This has been one of the busiest end-of-year periods in Rwanda’s recent history. The country’s ruling party, the Rwanda Patriotic Front (RPF-Inkotanyi) marked its 30th birthday.
For anyone with keen interest in politics in Africa, the role of political parties and the intelligentsia in how it is organised and practised, there was much food for thought in the activities surrounding the event. There was no marching through the streets. There were no spectacular displays of anything.
A bit of self-congratulation by some members aside, there were no vuvuzelas. It was the kind of celebration that might make one say “these people don’t know how to party”. It was also rather serious business, starting with an international conference on December 12 to discuss “liberation and transformation,” with three main thematic areas: Transformation, resilience, and self-reliance.
In town to reflect on the history of the RPF, other liberation movements and parties and Africa in general, was former president of Tanzania, Benjamin Mkapa, and guests and friends of Rwanda; political, intellectual and civic leaders from elsewhere in Africa and beyond.
There were the party faithful in their different guises, young and old, listening attentively and remembering how far the RPF, Rwanda and Rwandans have come over the past 25 years the party has been at the helm.
There were the leaders of the country’s other political parties, also in the room to mark what is an important milestone not just for the RPF, but for Rwanda as a country.
It was quite a conversation, the kind your average, run-of-the-mill political party in Africa is incapable of conceiving, let alone organising.
Following on the heels of the international conference was the RPF’s biennial congress. The three-day event continued with the reflections and critical self-examination.
The first day, an entirely internal party affair, was dedicated to something of a clinical dissection of the past three decades, focusing on achievements, challenges, and lessons learnt.
A key highlight of the day, according to reports, was the call to party members to cease basking in the party’s and the country’s achievements and focus instead on what they have not yet done but which they must do. Besides amendments to the party’s statutes, the second day focused on “shaping Rwanda for global challenges and opportunities.”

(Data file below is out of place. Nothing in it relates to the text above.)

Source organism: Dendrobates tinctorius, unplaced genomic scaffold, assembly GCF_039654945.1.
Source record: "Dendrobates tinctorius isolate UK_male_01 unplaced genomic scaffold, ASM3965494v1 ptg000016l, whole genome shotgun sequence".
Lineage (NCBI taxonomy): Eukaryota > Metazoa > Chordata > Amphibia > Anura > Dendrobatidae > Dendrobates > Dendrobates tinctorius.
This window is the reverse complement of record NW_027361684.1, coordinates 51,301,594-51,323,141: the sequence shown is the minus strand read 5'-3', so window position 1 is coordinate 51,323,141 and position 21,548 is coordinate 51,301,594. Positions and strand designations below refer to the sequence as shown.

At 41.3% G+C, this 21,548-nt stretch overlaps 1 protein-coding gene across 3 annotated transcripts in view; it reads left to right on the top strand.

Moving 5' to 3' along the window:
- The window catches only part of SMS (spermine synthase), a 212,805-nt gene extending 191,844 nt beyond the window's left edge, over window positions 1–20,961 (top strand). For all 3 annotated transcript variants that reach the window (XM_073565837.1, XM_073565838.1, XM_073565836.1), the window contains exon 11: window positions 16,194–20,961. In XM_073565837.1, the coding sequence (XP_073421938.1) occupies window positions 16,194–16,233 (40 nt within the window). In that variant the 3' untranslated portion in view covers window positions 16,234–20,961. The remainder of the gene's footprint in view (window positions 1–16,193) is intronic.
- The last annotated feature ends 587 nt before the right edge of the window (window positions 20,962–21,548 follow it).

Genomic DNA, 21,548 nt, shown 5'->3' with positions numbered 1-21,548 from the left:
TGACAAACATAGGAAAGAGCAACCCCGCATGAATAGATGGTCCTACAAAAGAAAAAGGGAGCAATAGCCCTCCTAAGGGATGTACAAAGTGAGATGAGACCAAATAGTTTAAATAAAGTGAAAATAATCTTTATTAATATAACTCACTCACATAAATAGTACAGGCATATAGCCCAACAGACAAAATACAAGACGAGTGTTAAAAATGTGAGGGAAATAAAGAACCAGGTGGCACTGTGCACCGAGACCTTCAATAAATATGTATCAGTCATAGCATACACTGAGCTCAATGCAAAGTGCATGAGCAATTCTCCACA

Post-genocide Rwanda, as anyone who cares to know does, has by the sheer number of achievements it has registered across many domains, surprised and proved wrong those who wrote it off in the 1990s as destined to become another of Africa’s case studies of failed state building.
And yet the country’s political and intellectual leadership who led the discussions are unwilling to allow themselves to be sedated by the strides it has made.
Rather, as they look out for and pursue new opportunities, they remain keenly aware of the imperative to remain vigilant and take nothing for granted, urging fellow Rwandans to do the same.
Day three produced the action plan for the coming two years before the next congress, and saw the party elect its new leaders. Again, some notable features distinguishing the RPF from many of its peers across the continent.
In an exercise devoid of controversy, and arguably testimony to satisfaction with their performance, candidates for the top three leadership positions were returned with very large majorities.
But that wasn’t the most striking aspect of the process. What was striking, for me, was that, in a remarkable display of internal discipline, there was no scrambling or self-positioning by potential candidates to be put on the ballot. Not a single candidate proposed his or her own name for any position.
That left party members to nominate individuals they considered to be suitably qualified for particular roles and explain their reasons.
On hand to witness the process and contribute thoughts and reflections on prior discussion, were representatives of the country’s other political parties who at the end of the day, paid tribute to the RPF for its role in liberating the country from misrule and for working with them to build “uRwanda twifuza” (the Rwanda we all want). That is hardly insignificant in Africa where political parties are forever wrestling with each other for power in do-or-die, winner-takes-all contests.
Visiting dignitaries representing sister ruling parties from a number of countries couldn’t help but comment on what in their own countries is difficult to imagine: Potentially rival political organisations working together rather than against each other to realise a collective vision of a peaceful, well-led and prosperous country.
Nowhere else are collective aspirations fleshed out for everybody to understand and embrace than at the annual National Dialogue Conference that closes each year’s political calendar. This year’s conference, like previous ones, brought together Rwandans living in Rwanda and their diaspora compatriots to think together.
This time they heard their leaders outline the country’s strategy for national transformation for them to reflect and comment on. It is not possible that everybody grasped all the details.
By the time proceedings and their live broadcasts ended and delegates went home, however, Rwandans knew there was a collective vision for national transformation, quite different from contexts where rival political parties see it their mission to fight over everything.
The Article was first published in The East African.
Frederick Golooba-Mutebi is a Kampala-based researcher and writer on politics and public affairs. E-mail: firstname.lastname@example.org